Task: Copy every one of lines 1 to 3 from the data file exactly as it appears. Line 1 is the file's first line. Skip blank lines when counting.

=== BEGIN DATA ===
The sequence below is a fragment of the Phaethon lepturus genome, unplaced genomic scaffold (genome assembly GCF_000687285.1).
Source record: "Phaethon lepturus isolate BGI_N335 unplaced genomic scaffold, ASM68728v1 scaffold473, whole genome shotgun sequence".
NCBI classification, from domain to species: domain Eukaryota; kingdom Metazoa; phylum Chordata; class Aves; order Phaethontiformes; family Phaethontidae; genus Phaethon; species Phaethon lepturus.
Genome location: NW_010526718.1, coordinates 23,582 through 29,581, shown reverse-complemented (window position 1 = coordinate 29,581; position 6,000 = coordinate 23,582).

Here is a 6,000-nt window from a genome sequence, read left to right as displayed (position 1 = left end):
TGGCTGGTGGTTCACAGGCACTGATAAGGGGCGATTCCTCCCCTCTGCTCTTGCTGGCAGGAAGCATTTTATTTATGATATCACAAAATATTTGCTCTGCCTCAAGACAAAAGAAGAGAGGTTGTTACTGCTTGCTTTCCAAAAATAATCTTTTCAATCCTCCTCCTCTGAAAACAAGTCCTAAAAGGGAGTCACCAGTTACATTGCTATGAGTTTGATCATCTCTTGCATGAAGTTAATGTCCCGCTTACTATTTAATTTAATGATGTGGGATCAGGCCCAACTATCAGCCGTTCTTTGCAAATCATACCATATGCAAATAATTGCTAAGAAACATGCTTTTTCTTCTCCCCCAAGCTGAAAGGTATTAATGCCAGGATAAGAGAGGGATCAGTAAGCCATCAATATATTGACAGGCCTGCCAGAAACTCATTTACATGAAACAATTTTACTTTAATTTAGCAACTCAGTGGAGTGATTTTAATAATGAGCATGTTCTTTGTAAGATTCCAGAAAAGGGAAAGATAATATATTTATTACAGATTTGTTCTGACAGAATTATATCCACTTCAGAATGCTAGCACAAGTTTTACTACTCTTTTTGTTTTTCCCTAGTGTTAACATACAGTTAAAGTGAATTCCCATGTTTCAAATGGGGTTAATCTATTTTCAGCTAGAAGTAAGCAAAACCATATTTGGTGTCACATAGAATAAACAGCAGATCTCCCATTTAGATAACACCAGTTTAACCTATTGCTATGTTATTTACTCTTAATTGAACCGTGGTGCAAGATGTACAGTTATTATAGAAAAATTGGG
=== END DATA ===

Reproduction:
The sequence below is a fragment of the Phaethon lepturus genome, unplaced genomic scaffold (genome assembly GCF_000687285.1).
Source record: "Phaethon lepturus isolate BGI_N335 unplaced genomic scaffold, ASM68728v1 scaffold473, whole genome shotgun sequence".
NCBI classification, from domain to species: domain Eukaryota; kingdom Metazoa; phylum Chordata; class Aves; order Phaethontiformes; family Phaethontidae; genus Phaethon; species Phaethon lepturus.